Arts and culture workers need to fight back

“The most unkindest cut”

James Ivens

“This was the most unkindest cut of all.” Mark Antony on Brutus’s murder of Julius Caesar. Which of the Con-Dems’ cuts is most unkindest is not mentioned – in part because Shakespeare died 394 years before the coalition formed.

But if arts and culture workers are to save their industry from assassination, more than stirring rhetoric is required.

Public sector union PCS, representing culture workers, says: “as much as 90% of the cuts threatened have yet to occur.”

With private investment in the arts continuing its decade-long decline, how are cultural bodies to survive?

The answer is they aren’t. A recent casualty is this year’s Manchester Comedy Festival, cancelled outright in August.

Festival creator Don Ward lays the blame squarely at the coalition’s door: “With a clean sweep, government cuts have wiped out funding for a lot of festivals.” The same is happening to cultural organisations of every stripe. For many it is permanent.

Last year, the Federation of Entertainment Unions (FEU) launched the Lost Arts campaign. “Campaign” may be too strong a word.

Website seeks to be a catalogue of cultural bereavement.

This has its place; but what is the FEU actually doing? Constituent unions published reports and supported motions calling for increased funding and an end to exploitation. But they have yet to match their words with action. And so we suffer on.

It’s not just our careers at risk – or our benefits and services, either. With the economy flatlining, and bosses shedding staff and slashing pay, it’s our day jobs too.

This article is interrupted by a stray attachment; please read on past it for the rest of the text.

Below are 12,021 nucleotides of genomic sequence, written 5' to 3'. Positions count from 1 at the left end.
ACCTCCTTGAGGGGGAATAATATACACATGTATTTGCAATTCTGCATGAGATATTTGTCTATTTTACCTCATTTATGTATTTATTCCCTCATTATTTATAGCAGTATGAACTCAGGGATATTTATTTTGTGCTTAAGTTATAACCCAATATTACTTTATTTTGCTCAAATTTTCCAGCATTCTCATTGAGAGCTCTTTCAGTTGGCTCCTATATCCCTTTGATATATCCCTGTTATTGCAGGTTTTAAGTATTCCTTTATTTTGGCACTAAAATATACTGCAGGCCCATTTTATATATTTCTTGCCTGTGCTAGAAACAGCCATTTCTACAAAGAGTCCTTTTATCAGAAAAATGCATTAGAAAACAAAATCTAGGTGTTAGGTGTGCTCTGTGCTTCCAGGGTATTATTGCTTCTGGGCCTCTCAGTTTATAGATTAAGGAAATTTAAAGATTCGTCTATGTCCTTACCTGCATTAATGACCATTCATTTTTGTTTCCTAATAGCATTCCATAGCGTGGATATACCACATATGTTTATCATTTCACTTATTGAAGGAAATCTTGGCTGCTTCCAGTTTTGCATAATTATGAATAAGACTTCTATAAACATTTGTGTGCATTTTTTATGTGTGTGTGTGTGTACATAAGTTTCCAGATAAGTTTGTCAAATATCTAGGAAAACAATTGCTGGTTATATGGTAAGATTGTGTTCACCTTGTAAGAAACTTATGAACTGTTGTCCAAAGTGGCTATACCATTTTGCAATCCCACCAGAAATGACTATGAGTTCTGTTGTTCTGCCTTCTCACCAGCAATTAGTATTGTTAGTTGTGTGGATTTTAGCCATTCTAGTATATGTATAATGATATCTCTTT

With vanishing cultural gigs and nothing in between we have one hope. Fight every job loss and every funding cut that businesses and politicians make.

September’s annual Trades Union Congress historically voted to support prison officers’ union POA’s motion calling for “far reaching campaigns including the consideration and practicalities of a general strike”.

Last year’s enormous N30 strike saw millions of public sector workers walk out over pensions. The action won concessions. Imagine what could have been gained if a second, larger strike had been called.

In July, comedian Stewart Lee slammed what he called “the cultural bankruptcy of late capitalism”. If we are to become culturally solvent once more, we need an end to cuts across the board. We need a fully funded arts sector, and support for all its workers.

We must kick out the government and its austerity policies, and start planning our nation’s considerable output for the good of all, not the profit of a few.

Arts and culture workers must support the TUC’s 20 October demo. We must put pressure on our unions and the TUC to name the date for a general strike, with another threatened after if we don’t win our demands. This is the fight of our lives. Stewart Lee is right – let’s make capitalism ‘late’.

Do you have something to say? Why don’t you send the Socialist a letter about what is happening to you in this long recession? What do you think of what this government is doing? Do you think the unions and Labour should be putting up more opposition? Have you got comments on articles in our paper?

Send your news, views and criticism in around 150 words to Socialist Postbag, PO Box 24697, London E11 1YD, or phone 020 8988 8771, email: [email protected]

The Socialist reserves the right to shorten letters. Don’t forget to give your name, address and phone number. Confidentiality will be respected if requested.